The organisers of the Six Nations Championship have announced that there will be a bonus point system introduced for the 2017 Six Nations, and then evaluated after the tournament.

The scoring system for the last few years has been simple:

  • 0 championship points for a loss
  • 1 championship point for a draw
  • 2 championship points for a win

In 2017 scoring will be as follows:

  • 0 championship points for a loss
  • 2 championship points for a draw
  • 4 championship points for a win
  • 1 championship point for scoring 4 tries
  • 1 championship point for losing by less than seven points
  • A team winning a Grand Slam by beating all other teams will get an additional 3 championship points

So a team that wins while scoring 4 tries will get 5 points.

A team that loses but scores 4 tries and finishes within 7 points of the winner will get 2 points

A team that draws but scores 4 tries or more will get 3 points.

The aim of the of the bonus point system is to encourage try scoring and make games more exciting.  A winning or losing team with 3 tries is likely to keep pushing at the end of the game to gain that bonus point.  A team losing by 10 points with 2 minutes to go will keep pushing to bring that deficit down to 7 points and secure the losing bonus point.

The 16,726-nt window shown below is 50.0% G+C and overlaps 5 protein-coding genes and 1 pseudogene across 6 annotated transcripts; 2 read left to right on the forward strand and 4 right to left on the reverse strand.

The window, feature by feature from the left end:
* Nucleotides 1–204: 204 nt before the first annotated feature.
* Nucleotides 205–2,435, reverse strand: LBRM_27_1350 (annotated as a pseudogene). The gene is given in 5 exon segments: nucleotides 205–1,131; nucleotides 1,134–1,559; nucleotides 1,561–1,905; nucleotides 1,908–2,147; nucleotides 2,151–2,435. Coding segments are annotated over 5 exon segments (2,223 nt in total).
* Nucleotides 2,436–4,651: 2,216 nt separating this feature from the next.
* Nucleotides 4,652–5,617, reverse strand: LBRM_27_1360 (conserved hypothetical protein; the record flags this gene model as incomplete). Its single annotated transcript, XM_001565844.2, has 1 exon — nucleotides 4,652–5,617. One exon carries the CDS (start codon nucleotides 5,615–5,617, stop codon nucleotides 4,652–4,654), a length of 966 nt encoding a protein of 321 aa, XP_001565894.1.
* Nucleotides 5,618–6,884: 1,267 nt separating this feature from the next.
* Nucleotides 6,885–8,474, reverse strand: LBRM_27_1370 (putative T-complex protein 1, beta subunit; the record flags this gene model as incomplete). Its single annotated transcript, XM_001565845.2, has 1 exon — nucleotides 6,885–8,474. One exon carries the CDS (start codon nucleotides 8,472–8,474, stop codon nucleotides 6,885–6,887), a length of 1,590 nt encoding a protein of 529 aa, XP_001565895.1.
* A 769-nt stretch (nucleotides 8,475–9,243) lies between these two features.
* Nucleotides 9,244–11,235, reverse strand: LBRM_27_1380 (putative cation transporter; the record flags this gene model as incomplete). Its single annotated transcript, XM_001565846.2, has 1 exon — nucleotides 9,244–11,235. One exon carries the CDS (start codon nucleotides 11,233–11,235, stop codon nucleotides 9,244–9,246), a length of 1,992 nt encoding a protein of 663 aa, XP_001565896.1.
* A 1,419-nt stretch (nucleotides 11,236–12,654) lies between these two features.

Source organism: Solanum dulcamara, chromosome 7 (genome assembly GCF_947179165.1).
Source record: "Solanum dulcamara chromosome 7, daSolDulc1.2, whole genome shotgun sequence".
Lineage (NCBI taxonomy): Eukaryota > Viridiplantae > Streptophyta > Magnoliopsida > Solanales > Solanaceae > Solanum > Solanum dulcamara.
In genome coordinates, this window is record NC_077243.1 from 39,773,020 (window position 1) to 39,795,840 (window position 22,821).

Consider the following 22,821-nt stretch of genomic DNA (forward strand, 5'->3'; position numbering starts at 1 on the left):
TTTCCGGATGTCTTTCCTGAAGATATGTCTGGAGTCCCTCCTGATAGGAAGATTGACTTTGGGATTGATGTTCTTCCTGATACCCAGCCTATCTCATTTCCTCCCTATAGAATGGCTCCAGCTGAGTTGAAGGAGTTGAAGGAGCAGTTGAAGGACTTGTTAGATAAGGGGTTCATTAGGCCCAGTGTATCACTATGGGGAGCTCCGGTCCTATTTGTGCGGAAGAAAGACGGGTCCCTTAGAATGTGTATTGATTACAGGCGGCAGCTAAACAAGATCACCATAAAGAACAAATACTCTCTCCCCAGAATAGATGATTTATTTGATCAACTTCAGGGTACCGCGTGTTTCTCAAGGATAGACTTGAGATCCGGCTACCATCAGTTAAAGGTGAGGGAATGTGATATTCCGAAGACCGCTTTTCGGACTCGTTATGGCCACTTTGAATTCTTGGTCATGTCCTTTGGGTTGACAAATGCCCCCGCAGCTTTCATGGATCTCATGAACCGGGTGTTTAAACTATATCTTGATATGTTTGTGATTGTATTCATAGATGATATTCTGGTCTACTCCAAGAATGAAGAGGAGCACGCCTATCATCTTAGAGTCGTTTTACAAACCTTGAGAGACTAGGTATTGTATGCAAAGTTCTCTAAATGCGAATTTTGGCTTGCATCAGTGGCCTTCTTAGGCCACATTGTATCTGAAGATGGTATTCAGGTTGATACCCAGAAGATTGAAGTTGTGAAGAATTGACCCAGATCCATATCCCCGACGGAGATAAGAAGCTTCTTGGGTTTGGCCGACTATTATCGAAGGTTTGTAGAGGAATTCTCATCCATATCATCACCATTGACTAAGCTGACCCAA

Grand Slam

The additional 3 championship point for a Grand Slam are to ensure you never get a situation where one team wins the Grand Slam but loses the Six Nations Championship.

The most championship points a team can get without winning the grand slam is 22.  That’s 4 bonus point wins at 5 points each, plus one loss that gains them 2 losing bonus points.

The lowest points total a team can get for winning all 5 matches is 20 (5 x 4-point wins).  So the extra 3 Grand Slam points are required to ensure the Grand Slam winners will always finish above the second placed side.

Drama and excitement

John Feehan, chief executive of Six Nations said: “The drama and excitement of the last weekend of the Six Nations championship is unique and is, more often than not, driven by a number of teams on equal championship points all competing for first place on the table.

“It is important for us to ensure that any bonus point system which is implemented would not, in any way, take away from this unique dynamic.

“At the same time, we are also conscious that we must reward try scoring and an attacking style of play that will deliver more tries and greater rewards for fans and players alike.”

The Blindside firmly believes that this system can make the games in this great tournament even more exciting and certainly not make them less so.  It clearly works in the Aviva Premiership and there’s no reason to think it won’t work in the Six Nations.

Reward teams for attacking play and you will see more attacking play.